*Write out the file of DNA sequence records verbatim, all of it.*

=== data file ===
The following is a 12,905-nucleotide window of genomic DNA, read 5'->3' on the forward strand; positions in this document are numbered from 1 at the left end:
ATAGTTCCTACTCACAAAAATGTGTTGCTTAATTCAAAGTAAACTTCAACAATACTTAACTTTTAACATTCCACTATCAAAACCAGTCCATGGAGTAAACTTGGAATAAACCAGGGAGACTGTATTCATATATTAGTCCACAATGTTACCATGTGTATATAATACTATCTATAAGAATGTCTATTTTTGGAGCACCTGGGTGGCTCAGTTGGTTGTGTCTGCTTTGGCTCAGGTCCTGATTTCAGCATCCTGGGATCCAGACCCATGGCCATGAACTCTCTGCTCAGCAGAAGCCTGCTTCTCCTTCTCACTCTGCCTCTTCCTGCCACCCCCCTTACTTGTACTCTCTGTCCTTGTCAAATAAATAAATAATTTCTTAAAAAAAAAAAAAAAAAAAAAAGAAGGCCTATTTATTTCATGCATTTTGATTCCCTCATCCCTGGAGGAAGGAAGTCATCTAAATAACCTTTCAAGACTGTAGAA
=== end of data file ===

The following is a 12,905-nucleotide window of genomic DNA, read 5'->3' on the forward strand; positions in this document are numbered from 1 at the left end:
ATAGTTCCTACTCACAAAAATGTGTTGCTTAATTCAAAGTAAACTTCAACAATACTTAACTTTTAACATTCCACTATCAAAACCAGTCCATGGAGTAAACTTGGAATAAACCAGGGAGACTGTATTCATATATTAGTCCACAATGTTACCATGTGTATATAATACTATCTATAAGAATGTCTATTTTTGGAGCACCTGGGTGGCTCAGTTGGTTGTGTCTGCTTTGGCTCAGGTCCTGATTTCAGCATCCTGGGATCCAGACCCATGGCCATGAACTCTCTGCTCAGCAGAAGCCTGCTTCTCCTTCTCACTCTGCCTCTTCCTGCCACCCCCCTTACTTGTACTCTCTGTCCTTGTCAAATAAATAAATAATTTCTTAAAAAAAAAAAAAAAAAAAAAAGAAGGCCTATTTATTTCATGCATTTTGATTCCCTCATCCCTGGAGGAAGGAAGTCATCTAAATAACCTTTCAAGACTGTAGAA